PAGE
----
The Planning Representative(s) of the FRA receive notification of all applications for the Maidenhead area for information.
Householders are automatically notified by RBWM of planning applications for properties in their immediate area (usually next door and opposite). Plans can cover extensions, new external facilities such as garages or swimming pools, change of use of the property, or merely tree treatment requiring approval.
Within the Estate, the FRA only really comment on planning applications when approached by a number of residents significantly affected by a particular development, and /or when the property is in the conservation area, and of course if any redevelopments have caused issues with any of the estate roads and verges. The Committee use the following criteria to assess whether the FRA should make representation:-
- Is there a significant number of neighbours who wish for an objection to be made?
- Are the grounds for an objection justified against local and national planning guidelines, and local development strategies?
- Possibly in the absence of 1), does a development represent a precedent which, if repeated would change the nature of the area for the worse in an identifiable manner?
- Is the property within (or adjacent to) the Riverside Conservation Area, and does it comply with the extra criteria required?
Typical grounds for objection would be footprint size (flooding risk); proximity of building to neighbouring properties; height relative to surrounding buildings and positioning of windows/terraces; infringement of statutory angular views from windows; encroachment onto verges; impact on driving lines of sight; etc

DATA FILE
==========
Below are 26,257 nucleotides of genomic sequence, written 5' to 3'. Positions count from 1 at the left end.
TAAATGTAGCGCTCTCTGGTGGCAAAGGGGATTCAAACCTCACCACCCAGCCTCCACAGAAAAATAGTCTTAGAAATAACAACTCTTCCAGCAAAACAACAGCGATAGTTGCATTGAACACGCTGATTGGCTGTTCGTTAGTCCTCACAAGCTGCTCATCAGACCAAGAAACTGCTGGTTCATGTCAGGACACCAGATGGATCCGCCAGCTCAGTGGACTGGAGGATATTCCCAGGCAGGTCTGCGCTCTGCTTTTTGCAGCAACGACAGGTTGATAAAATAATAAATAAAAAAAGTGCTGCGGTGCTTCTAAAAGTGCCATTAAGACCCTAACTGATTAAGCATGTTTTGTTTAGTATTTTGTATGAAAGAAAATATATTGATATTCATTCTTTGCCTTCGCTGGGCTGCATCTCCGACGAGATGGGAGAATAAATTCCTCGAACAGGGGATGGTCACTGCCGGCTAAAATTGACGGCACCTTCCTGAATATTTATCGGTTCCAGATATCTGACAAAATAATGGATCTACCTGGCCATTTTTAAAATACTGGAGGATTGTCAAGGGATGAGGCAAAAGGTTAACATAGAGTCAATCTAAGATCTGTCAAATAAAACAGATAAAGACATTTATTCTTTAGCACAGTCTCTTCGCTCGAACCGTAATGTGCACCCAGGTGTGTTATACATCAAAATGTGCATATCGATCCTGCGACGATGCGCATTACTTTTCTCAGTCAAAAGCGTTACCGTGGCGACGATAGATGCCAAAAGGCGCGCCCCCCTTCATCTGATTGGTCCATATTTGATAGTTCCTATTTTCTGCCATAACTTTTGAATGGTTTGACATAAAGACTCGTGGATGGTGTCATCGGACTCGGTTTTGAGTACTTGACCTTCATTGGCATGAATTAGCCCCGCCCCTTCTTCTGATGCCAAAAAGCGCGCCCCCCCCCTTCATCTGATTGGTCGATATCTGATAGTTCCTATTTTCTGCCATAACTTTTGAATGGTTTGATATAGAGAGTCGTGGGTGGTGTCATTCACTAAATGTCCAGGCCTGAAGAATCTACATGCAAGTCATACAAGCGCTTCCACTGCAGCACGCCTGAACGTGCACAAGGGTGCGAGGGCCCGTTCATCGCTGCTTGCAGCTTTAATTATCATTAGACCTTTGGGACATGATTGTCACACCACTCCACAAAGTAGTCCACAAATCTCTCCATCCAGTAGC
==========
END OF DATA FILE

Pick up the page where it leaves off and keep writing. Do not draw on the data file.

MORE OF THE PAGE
This is not an exhaustive list, but hopefully one that our residents find reasonable, given the nature of planning request conflicts that arise regularly. As a guiding principle we wish to see everyone living here having the freedom to enjoy their own property, without impinging in unacceptable ways on the rights of their neighbours to live in, and access, their property.
Flood Zones and what they mean for development
Flood zones have been created by the Environment Agency to be used within the planning process as a starting point in determining how likely somewhere is to flood. The most important thing to remember is a flood zone is predominantly a planning tool and doesn’t necessarily mean somewhere will or won’t flood.
Different types of development have been classified as being either acceptable or unacceptable for each of the flood zones based on the vulnerability classification it’s assigned. This is based on the National Planning Policy Framework (NPPF)
The Council are best placed to advise on the constantly-changing rules that govern the process of determining planning applications. At the Town Hall appointments can be made to meet the designated Duty Planning Officer without much notice. The Planning Officer should be able to give you all the guidance you need to conform with the latest local regulations.
Notwithstanding the legal position, it is always good practice to discuss your plans with your immediate neighbours, and the local FRA planning representative.
One piece of advice that we would issue as a generality is that it is “your responsibility” to ensure that any approval received conforms with all regulations, not just those of the planning function. Highways aspects are not always dealt with by planning approval, so plans passed by the Planning Department my fall foul of Highways restrictions. Likewise, the Environment Agency should always be consulted about riverside development work, as they can override the local authority.